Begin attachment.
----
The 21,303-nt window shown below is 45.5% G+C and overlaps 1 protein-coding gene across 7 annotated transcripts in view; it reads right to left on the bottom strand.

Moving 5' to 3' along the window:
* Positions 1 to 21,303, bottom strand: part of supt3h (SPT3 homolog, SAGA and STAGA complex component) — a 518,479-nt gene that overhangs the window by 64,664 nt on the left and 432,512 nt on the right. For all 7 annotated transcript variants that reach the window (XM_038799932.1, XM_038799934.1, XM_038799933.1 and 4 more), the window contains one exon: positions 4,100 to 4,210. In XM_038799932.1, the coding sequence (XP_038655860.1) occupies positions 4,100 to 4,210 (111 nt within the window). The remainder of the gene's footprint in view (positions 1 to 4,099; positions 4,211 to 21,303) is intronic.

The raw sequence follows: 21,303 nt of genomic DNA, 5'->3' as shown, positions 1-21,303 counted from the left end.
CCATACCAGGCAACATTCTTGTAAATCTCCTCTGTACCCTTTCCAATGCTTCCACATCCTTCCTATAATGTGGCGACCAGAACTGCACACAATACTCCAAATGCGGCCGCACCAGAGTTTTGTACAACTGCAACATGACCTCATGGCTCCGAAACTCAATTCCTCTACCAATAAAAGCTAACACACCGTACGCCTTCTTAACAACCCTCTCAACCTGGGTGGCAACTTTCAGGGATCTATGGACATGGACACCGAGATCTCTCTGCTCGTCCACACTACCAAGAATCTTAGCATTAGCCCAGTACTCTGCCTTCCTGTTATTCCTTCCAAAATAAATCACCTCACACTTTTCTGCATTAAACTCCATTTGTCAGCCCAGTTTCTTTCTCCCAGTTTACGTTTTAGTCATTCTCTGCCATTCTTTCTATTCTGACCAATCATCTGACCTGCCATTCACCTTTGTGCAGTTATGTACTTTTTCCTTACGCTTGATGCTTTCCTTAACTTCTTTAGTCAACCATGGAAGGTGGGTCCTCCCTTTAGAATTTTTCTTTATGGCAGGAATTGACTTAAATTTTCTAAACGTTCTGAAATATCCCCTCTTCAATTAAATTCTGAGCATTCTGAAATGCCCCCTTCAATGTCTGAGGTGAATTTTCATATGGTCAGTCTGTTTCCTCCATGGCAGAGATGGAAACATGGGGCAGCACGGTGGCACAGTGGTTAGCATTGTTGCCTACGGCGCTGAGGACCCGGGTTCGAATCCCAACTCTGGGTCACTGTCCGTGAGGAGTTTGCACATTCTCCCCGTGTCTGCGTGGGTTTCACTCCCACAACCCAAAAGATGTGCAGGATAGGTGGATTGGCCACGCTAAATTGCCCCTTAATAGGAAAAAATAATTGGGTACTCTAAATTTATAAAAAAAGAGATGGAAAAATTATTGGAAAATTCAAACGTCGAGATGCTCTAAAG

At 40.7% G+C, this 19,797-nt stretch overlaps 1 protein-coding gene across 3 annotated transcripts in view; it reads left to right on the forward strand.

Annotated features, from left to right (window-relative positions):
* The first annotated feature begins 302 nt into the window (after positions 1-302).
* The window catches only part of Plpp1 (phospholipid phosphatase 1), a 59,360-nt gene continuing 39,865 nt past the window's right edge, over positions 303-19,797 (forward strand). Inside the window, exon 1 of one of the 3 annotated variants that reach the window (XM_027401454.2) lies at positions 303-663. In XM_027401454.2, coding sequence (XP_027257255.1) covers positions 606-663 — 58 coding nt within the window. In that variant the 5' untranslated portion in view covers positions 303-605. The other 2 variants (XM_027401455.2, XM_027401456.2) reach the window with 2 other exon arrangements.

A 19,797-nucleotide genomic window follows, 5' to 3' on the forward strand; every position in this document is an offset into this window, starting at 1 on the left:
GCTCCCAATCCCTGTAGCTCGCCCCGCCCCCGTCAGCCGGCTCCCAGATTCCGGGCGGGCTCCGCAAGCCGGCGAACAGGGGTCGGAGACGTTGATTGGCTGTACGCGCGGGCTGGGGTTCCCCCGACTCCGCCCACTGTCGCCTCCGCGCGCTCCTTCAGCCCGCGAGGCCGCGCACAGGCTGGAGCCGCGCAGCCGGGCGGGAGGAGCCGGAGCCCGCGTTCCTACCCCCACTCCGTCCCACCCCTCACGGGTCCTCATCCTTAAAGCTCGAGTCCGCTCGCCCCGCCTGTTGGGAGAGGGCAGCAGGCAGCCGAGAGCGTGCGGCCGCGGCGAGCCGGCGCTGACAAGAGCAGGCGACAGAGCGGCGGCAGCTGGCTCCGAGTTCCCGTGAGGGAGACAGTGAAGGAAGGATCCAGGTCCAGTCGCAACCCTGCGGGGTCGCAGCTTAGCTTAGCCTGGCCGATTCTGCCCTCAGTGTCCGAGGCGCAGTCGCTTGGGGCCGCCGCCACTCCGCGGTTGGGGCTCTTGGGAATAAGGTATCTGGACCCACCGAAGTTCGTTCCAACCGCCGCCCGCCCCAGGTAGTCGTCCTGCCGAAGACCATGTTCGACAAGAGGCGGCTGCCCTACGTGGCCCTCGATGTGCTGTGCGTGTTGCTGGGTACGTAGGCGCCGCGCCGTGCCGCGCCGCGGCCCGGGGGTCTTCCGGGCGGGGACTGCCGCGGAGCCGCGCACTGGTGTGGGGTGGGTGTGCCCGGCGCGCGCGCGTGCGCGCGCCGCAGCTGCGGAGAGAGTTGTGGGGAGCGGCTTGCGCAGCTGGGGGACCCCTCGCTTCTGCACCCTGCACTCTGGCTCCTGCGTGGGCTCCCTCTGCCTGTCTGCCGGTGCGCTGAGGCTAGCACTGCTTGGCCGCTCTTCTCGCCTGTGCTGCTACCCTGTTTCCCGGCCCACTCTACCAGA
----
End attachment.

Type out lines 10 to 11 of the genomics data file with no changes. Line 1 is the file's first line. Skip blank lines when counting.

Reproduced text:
A 19,797-nucleotide genomic window follows, 5' to 3' on the forward strand; every position in this document is an offset into this window, starting at 1 on the left:
GCTCCCAATCCCTGTAGCTCGCCCCGCCCCCGTCAGCCGGCTCCCAGATTCCGGGCGGGCTCCGCAAGCCGGCGAACAGGGGTCGGAGACGTTGATTGGCTGTACGCGCGGGCTGGGGTTCCCCCGACTCCGCCCACTGTCGCCTCCGCGCGCTCCTTCAGCCCGCGAGGCCGCGCACAGGCTGGAGCCGCGCAGCCGGGCGGGAGGAGCCGGAGCCCGCGTTCCTACCCCCACTCCGTCCCACCCCTCACGGGTCCTCATCCTTAAAGCTCGAGTCCGCTCGCCCCGCCTGTTGGGAGAGGGCAGCAGGCAGCCGAGAGCGTGCGGCCGCGGCGAGCCGGCGCTGACAAGAGCAGGCGACAGAGCGGCGGCAGCTGGCTCCGAGTTCCCGTGAGGGAGACAGTGAAGGAAGGATCCAGGTCCAGTCGCAACCCTGCGGGGTCGCAGCTTAGCTTAGCCTGGCCGATTCTGCCCTCAGTGTCCGAGGCGCAGTCGCTTGGGGCCGCCGCCACTCCGCGGTTGGGGCTCTTGGGAATAAGGTATCTGGACCCACCGAAGTTCGTTCCAACCGCCGCCCGCCCCAGGTAGTCGTCCTGCCGAAGACCATGTTCGACAAGAGGCGGCTGCCCTACGTGGCCCTCGATGTGCTGTGCGTGTTGCTGGGTACGTAGGCGCCGCGCCGTGCCGCGCCGCGGCCCGGGGGTCTTCCGGGCGGGGACTGCCGCGGAGCCGCGCACTGGTGTGGGGTGGGTGTGCCCGGCGCGCGCGCGTGCGCGCGCCGCAGCTGCGGAGAGAGTTGTGGGGAGCGGCTTGCGCAGCTGGGGGACCCCTCGCTTCTGCACCCTGCACTCTGGCTCCTGCGTGGGCTCCCTCTGCCTGTCTGCCGGTGCGCTGAGGCTAGCACTGCTTGGCCGCTCTTCTCGCCTGTGCTGCTACCCTGTTTCCCGGCCCACTCTACCAGA